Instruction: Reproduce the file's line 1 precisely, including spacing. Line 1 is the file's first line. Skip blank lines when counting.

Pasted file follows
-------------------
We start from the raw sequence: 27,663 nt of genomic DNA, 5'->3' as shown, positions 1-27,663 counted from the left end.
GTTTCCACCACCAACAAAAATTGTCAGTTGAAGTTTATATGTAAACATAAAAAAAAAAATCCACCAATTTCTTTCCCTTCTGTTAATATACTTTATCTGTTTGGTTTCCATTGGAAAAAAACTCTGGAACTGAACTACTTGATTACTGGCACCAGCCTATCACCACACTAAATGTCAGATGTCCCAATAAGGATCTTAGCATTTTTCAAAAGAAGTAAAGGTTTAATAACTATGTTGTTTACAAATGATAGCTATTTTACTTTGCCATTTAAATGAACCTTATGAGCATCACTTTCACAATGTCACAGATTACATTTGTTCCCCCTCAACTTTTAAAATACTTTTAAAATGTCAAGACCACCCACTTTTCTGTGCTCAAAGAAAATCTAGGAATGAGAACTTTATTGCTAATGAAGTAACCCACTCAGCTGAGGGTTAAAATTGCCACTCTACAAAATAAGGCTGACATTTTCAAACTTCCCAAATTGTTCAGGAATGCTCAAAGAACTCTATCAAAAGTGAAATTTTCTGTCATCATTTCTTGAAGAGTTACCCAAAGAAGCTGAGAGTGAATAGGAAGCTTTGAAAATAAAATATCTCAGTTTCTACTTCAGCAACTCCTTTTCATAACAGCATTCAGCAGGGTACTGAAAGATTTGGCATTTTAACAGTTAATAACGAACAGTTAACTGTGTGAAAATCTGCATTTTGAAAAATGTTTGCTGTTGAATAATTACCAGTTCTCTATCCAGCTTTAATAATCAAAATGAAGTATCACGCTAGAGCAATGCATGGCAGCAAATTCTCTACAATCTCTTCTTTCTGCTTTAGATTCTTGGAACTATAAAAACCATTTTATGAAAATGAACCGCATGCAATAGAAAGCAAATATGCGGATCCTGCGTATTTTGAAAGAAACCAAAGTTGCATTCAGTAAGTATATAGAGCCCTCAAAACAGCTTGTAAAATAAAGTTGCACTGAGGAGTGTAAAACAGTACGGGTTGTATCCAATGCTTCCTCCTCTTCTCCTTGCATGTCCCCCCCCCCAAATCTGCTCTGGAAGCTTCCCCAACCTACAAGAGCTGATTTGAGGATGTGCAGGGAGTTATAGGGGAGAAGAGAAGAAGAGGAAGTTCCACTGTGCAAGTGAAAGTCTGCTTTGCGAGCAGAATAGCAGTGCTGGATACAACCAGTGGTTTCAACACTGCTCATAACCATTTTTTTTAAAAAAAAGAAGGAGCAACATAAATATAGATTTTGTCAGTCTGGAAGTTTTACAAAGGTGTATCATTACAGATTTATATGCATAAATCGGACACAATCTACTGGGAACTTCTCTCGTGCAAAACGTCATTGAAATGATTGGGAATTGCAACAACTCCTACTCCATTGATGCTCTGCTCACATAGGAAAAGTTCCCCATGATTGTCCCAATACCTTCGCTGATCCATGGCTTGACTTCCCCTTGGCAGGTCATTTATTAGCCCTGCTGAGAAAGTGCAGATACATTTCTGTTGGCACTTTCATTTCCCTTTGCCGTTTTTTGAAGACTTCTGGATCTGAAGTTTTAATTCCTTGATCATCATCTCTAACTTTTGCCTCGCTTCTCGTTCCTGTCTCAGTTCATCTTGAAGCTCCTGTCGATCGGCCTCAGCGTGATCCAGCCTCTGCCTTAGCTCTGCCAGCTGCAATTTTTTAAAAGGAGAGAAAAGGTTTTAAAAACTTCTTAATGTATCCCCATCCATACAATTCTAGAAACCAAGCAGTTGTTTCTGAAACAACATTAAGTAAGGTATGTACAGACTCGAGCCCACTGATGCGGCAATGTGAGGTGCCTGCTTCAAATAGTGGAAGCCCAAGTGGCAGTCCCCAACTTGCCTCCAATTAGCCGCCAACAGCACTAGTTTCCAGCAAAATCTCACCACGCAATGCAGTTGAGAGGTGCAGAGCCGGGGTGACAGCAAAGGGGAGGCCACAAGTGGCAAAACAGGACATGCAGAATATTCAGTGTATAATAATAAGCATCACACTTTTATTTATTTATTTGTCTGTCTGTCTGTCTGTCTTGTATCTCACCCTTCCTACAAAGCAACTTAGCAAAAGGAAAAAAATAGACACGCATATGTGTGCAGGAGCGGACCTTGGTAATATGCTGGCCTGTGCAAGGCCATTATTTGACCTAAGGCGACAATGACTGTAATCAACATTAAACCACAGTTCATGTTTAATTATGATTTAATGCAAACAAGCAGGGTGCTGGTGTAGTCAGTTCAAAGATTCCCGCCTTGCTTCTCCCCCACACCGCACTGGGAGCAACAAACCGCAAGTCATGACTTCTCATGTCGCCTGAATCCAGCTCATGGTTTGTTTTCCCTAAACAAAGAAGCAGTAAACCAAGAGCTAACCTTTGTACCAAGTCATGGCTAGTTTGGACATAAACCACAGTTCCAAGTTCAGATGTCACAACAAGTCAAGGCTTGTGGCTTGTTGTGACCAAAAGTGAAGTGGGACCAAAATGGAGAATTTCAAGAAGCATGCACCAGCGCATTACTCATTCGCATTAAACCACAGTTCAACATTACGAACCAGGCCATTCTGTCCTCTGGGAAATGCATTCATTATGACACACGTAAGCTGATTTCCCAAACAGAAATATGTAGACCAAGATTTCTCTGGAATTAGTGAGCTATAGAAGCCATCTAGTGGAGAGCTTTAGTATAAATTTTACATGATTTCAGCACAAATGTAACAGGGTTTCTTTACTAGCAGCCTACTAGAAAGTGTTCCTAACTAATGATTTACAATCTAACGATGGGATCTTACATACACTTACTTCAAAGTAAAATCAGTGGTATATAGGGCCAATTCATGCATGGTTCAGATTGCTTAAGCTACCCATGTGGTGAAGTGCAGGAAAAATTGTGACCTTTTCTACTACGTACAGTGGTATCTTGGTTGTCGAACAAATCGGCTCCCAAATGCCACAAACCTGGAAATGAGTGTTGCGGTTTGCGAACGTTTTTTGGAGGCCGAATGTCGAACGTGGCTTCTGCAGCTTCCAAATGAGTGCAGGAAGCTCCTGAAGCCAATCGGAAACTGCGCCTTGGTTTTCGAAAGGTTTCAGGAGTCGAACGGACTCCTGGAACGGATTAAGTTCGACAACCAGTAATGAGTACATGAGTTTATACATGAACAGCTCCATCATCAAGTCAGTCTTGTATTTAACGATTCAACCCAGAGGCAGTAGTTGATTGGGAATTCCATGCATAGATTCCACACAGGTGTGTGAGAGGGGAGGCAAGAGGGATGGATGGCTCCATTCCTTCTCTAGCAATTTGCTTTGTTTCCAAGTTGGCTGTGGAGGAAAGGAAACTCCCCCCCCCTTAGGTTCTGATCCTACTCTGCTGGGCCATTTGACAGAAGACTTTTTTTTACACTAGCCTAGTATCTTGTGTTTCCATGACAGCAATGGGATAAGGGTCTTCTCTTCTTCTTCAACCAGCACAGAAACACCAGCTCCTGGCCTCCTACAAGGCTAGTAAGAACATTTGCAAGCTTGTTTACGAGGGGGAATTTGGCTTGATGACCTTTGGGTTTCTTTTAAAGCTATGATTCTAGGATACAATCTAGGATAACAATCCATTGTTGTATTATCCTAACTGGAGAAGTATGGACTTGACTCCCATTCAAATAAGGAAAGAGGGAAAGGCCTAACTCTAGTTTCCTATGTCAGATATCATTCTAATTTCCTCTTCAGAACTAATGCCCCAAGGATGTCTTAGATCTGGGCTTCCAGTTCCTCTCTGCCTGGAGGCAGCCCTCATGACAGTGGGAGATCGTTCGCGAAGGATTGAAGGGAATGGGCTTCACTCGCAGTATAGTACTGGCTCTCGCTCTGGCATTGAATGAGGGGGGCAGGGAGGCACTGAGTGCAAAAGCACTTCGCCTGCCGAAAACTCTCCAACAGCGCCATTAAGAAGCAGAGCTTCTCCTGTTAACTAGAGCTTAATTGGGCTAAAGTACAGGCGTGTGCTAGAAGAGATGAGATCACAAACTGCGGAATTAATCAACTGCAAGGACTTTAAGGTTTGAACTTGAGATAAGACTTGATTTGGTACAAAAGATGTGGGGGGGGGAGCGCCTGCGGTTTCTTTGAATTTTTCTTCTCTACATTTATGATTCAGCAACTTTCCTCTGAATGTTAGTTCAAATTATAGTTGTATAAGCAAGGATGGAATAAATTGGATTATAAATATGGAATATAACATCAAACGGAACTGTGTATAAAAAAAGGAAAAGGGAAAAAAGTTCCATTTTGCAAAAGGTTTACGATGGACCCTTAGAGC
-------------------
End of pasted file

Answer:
We start from the raw sequence: 27,663 nt of genomic DNA, 5'->3' as shown, positions 1-27,663 counted from the left end.